Would we care about Buford Furrow if he hadn't used a gun?

Media interest in Buford Furrow's Los Angeles atrocity has been massive. His Aug. 10 assault on a Jewish community center in Los Angeles - which left five people wounded, three of them young boys - was a national story from the moment it broke. Scores of newspapers and television stations rushed reporters to the scene. Countless articles and editorials have been written about it. Every angle of the story has been explored, from Furrow's mental health history to the impact the attacks have had on other Jewish facilities nationwide.

Perhaps not coincidentally, Furrow's rampage has also served to advance two causes that are popular with much of the media and with the liberal elite they so often reflect.

One, of course, is gun control. Furrow fired 70 rounds from an Uzi submachine gun at the community center, then used a Glock pistol one hour later to kill Joseph Ileto, a mail carrier. A Toyota he hijacked and then abandoned was found with seven guns and a stockpile of ammunition. Coming as it did after a string of highly publicized shootings, Furrow's savagery was held out as further proof that the freedom to acquire guns must be curbed.

''There are 192 million privately owned firearms in the United States,'' began The New York Times editorial on the events in Los Angeles. It went on to ask how many more such calamities it would take before Congress ''stops babbling about the right to arms and does something serious about gun control.'' Innumerable media voices echoed the sentiment.

Furrow's horrifying attack was also offered as evidence that Congress ought to pass a sweeping ''hate crime'' law, the better to prosecute violent criminals who target minorities. In this case, the criminal was a neo-Nazi who ranted about Jews and blacks. When he turned himself in, police said, he explained that ''he was concerned about the decline of the white race and wanted to send a message to America by killing Jews.'' He characterized his encounter with Ileto, a Filipino-American, as an unplanned ''target of opportunity'' to kill a nonwhite.

No federal hate crime law is needed to punish Furrow; everything he did is already illegal in California and prosecutors are sure to seek a harsh punishment. Still, it has become politically correct to demand a hate crime statute any time a bigot commits a heinous assault. On Aug. 12, President Clinton called for a new federal law as a matter of ''common sense.'' Plenty of media voices have called for the same thing.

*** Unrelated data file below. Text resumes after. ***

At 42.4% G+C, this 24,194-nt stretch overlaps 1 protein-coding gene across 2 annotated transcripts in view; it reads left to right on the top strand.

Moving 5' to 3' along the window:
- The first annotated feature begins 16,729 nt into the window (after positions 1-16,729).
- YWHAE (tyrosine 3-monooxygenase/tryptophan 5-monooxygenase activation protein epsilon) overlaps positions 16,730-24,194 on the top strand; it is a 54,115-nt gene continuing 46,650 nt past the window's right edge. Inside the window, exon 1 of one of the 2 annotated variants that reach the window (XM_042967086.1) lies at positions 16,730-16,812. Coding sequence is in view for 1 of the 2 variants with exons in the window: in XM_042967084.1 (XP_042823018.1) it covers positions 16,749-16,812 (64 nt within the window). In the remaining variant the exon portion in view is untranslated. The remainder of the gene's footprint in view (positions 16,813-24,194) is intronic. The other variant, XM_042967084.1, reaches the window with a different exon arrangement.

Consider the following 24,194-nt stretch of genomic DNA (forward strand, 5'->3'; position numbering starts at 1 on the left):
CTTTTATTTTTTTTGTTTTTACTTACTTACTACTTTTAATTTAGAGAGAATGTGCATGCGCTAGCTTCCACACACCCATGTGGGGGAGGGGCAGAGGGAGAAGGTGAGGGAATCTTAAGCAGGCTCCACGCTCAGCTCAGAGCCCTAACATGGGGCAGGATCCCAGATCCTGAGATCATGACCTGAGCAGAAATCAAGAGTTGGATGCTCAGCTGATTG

No apology is necessary for paying attention when an evildoer opens fire on a group of children. But would the media be quite as interested in Buford Furrow if he wasn't, by their lights, a poster boy for gun control and hate-crime laws?

Suppose, for instance, that the kids he tried to kill weren't in a Jewish institution but in a nonsectarian day-care center. Suppose he went after them not with an Uzi but with some other lethal weapon - a 300-horsepower automobile, say. Absent the gun control and hate-crime hooks, would the press have covered his monstrous crime so avidly?

We don't have to suppose. Less than four months ago, just such an enormity took place. The media scarcely blinked.

On May 3, Steven Abrams drove past the Southcoast Early Childhood Learning Center in Costa Mesa, Calif., where 40 small children were frolicking noisily in the playground. Deciding, as he later told police, ''to execute those children,'' he pulled a U-turn, headed back toward the playground, and floored the accelerator. The car - a 1967 Cadillac sedan - tore through the chain-link fence, sent the jungle-gym flying, and plowed into the crowd of children. It stopped only when it ran into a tree.

Abrams was unhurt. But Sierra Soto, a 4-year-old who loved to dance ballet and play with her pet bunny Butterscotch, was dead, her body so mangled that the paramedics wouldn't let her mother see her. Brandon Wiener, a 3-year-old whose first word had been ''vacuum'' and who was never without his favorite teddy bear, was still alive when they got the car off him, but died that night in the hospital. Five-year-old Victoria Sherman suffered a fractured skull and a shattered pelvis. Nicholas McHardy, 2, was also badly injured. Two other children were hurt, and a teacher's aide was treated for multiple lacerations and cuts.

Two dead, five injured - Abrams's violence was far more grisly than Furrow's, and led to a grimmer body count. The sheer horror of the crime, if nothing else, should have attracted frenzied media attention. But it didn't involve guns, and it wasn't fueled by racial or ethnic bigotry, so it attracted almost none.

On May 5, many papers around the country ran an Associated Press story on the Costa Mesa massacre. Perhaps half a dozen ran a follow-up, also from the AP, on May 9.

And that was it. No drumbeat of daily coverage, no flood of editorials and opinion columns, no army of reporters flying out to see for themselves. The story was fully reported in California. It was virtually ignored everywhere else.

Does a homicidal attack on toddlers only make it to the front page when the killer uses a gun? Is attempted mass murder only newsworthy when the victims belong to an official minority group? Perhaps the nation's editors and producers have a sound journalistic reason for paying so much attention to Buford Furrow when they had paid so little to Steven Abrams. But none comes to mind.